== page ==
Gorbachev praises Obama and admits that he did his best to save Soviet Union

An amazing interview with the top communist apparatchik Mikhail Gorbachev. He repeats, although this time quite clearly, that in fact he was fighting to keep the Soviet Union alive. He did his best to defend the Soviet Union. Gorbachev explains that perestroika succeeded but it was disrupted. Soviet Union "could have existed longer today as the community of the sovereign states".

 As a good communist he quotes Lenin's ("Lenin whom I respect" - he says) understanding of a chaos. Gorbachev says after Lenin: "Do not be afraid chaos". According to comrade Gorbachev "chaos produces new life".

Gorby adds that Obama is doing still a good job. 

It is difficult to say "enjoy" here. So rather watch carefully this interview


Walesa rejected Obama because US President favors Russia over Central Europe

Legendary Polish Solidarity leader and co-founder Lech Walesa did not agree to meet the President of the United States, Barack Obama on Saturday afternoon. Walesa said: "It does not suit me" answering a journalist why he was not going to talk to Barack Obama. Lech Walesa in the interview for a national newspaper added that he does not have time. According to the source, who spoke under the condition of being unnamed to the Polish Press Agency (PAP), Walesa was invited on short notice, a day before the meeting with the American president. Later the US Ambassador Lee Feinstein telephoned the former Solidarity leader asking him to change his decision. Walesa denied his request.

What was the reason?

President Barack Obama's administration changed their policies towards Central Europe. For instance it doesn't seem to understand the importance of Ukraine's freedom and independence for the stability of Europe.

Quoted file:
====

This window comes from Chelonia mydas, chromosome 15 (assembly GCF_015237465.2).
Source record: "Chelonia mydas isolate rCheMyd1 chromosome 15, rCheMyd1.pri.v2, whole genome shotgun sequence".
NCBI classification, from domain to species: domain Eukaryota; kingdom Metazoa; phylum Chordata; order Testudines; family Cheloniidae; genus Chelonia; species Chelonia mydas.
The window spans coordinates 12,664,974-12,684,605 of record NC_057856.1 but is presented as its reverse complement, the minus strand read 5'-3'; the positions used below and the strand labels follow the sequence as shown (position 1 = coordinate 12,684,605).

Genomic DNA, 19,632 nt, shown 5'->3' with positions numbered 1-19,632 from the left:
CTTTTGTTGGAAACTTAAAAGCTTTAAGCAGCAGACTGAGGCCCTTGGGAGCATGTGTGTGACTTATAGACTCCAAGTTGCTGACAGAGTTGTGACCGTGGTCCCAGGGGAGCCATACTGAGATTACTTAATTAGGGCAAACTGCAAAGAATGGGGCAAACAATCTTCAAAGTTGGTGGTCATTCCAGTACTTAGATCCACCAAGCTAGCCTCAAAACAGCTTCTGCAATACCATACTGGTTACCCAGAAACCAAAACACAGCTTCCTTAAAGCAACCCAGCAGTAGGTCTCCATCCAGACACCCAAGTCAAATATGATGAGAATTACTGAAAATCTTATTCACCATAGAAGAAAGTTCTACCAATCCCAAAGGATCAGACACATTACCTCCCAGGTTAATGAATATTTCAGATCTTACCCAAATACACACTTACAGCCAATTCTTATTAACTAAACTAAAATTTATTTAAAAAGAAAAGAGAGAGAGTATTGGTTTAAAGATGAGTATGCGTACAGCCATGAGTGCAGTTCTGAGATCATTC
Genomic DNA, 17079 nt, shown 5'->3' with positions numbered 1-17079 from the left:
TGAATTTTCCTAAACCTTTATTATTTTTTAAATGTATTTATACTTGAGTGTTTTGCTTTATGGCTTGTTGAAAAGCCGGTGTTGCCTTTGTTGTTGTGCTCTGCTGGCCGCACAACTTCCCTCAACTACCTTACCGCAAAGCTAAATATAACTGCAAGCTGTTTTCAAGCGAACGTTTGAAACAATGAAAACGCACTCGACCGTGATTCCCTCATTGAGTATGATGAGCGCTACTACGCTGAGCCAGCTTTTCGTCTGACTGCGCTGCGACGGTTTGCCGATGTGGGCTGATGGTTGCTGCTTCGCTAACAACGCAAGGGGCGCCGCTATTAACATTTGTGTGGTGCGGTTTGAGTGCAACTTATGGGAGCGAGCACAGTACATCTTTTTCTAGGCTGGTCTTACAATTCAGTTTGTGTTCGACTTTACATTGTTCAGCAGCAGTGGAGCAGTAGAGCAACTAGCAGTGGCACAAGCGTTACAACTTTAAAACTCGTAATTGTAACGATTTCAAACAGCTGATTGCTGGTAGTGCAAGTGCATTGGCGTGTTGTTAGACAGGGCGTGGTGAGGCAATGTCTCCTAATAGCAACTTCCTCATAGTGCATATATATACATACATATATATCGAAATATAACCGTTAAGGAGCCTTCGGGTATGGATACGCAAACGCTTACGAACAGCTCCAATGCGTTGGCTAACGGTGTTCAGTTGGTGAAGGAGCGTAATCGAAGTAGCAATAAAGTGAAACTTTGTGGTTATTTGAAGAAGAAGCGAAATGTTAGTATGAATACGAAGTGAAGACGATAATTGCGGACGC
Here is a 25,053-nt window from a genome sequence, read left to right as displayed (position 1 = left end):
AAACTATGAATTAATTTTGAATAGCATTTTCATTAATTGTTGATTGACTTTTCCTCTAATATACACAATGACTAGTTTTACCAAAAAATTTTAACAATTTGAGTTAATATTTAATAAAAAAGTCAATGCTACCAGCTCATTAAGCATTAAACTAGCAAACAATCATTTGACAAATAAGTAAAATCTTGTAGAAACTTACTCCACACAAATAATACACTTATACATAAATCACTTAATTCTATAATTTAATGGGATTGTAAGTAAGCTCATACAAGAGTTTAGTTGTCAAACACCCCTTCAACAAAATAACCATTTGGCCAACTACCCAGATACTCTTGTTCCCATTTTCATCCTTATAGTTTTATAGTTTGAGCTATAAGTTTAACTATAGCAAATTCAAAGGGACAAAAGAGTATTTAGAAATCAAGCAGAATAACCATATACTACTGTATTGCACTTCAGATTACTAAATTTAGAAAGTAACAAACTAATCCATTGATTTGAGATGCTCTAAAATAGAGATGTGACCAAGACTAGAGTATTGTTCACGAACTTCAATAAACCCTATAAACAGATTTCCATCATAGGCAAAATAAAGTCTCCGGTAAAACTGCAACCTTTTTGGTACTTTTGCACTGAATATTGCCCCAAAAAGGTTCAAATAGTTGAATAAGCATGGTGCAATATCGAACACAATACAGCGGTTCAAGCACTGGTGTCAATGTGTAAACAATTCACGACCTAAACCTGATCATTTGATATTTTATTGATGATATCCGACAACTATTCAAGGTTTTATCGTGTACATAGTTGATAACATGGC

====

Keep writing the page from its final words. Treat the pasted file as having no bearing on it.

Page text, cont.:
In 2009 Walesa signed an appeal to the United States President Obama to not take Russia's side in the conflict over the missile defense system. In the open letter with twenty other former leaders of the antisoviet opposition he asked the United States to strengthen Euro-Atlantic relations.

We understand the heavy demands on your Administration and on U.S. foreign policy. It is not our intent to add to the list of problems you face. Rather, we want to help by being strong Atlanticist allies in a U.S.-European partnership that is a powerful force for good around the world. But we are not certain where our region will be in five or ten years time given the domestic and foreign policy uncertainties we face. We need to take the right steps now to ensure the strong relationship between the United States and Central and Eastern Europe over the past twenty years will endure.
As the countries living closest to Russia, obviously nobody has a greater interest in the development of the democracy in Russia and better relations between Moscow and the West than we do. But there is also nervousness in our capitals. We want to ensure that too narrow an understanding of Western interests does not lead to the wrong concessions to Russia. Today the concern is, for example, that the United States and the major European powers might embrace the Medvedev plan for a "Concert of Powers" to replace the continent's existing, value-based security structure. The danger is that Russia's creeping intimidation and influence-peddling in the region could over time lead to a de facto neutralization of the region. There are differing views within the region when it comes to Moscow's new policies. But there is a shared view that the full engagement of the United States is needed.